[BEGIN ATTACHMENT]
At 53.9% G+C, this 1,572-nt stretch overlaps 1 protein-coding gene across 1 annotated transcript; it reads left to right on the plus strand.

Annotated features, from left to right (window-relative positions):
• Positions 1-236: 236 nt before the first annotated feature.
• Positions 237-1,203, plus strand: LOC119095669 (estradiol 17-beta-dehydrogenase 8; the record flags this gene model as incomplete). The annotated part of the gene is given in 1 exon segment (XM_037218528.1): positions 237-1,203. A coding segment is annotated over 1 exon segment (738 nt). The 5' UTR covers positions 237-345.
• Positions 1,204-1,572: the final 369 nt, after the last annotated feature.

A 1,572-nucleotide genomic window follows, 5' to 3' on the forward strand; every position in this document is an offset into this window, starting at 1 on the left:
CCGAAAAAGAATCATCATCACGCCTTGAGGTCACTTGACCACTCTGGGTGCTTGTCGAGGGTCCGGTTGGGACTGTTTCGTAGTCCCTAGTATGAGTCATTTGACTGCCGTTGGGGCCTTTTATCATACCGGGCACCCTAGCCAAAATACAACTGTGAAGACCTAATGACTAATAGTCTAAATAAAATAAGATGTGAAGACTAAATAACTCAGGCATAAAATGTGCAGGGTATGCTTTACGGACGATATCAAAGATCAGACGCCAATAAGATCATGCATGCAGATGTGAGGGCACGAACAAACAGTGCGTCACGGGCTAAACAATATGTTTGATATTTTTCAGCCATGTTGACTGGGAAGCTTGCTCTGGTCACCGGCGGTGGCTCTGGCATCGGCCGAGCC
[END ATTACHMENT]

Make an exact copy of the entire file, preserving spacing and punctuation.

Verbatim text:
At 53.9% G+C, this 1,572-nt stretch overlaps 1 protein-coding gene across 1 annotated transcript; it reads left to right on the plus strand.

Annotated features, from left to right (window-relative positions):
• Positions 1-236: 236 nt before the first annotated feature.
• Positions 237-1,203, plus strand: LOC119095669 (estradiol 17-beta-dehydrogenase 8; the record flags this gene model as incomplete). The annotated part of the gene is given in 1 exon segment (XM_037218528.1): positions 237-1,203. A coding segment is annotated over 1 exon segment (738 nt). The 5' UTR covers positions 237-345.
• Positions 1,204-1,572: the final 369 nt, after the last annotated feature.

A 1,572-nucleotide genomic window follows, 5' to 3' on the forward strand; every position in this document is an offset into this window, starting at 1 on the left:
CCGAAAAAGAATCATCATCACGCCTTGAGGTCACTTGACCACTCTGGGTGCTTGTCGAGGGTCCGGTTGGGACTGTTTCGTAGTCCCTAGTATGAGTCATTTGACTGCCGTTGGGGCCTTTTATCATACCGGGCACCCTAGCCAAAATACAACTGTGAAGACCTAATGACTAATAGTCTAAATAAAATAAGATGTGAAGACTAAATAACTCAGGCATAAAATGTGCAGGGTATGCTTTACGGACGATATCAAAGATCAGACGCCAATAAGATCATGCATGCAGATGTGAGGGCACGAACAAACAGTGCGTCACGGGCTAAACAATATGTTTGATATTTTTCAGCCATGTTGACTGGGAAGCTTGCTCTGGTCACCGGCGGTGGCTCTGGCATCGGCCGAGCC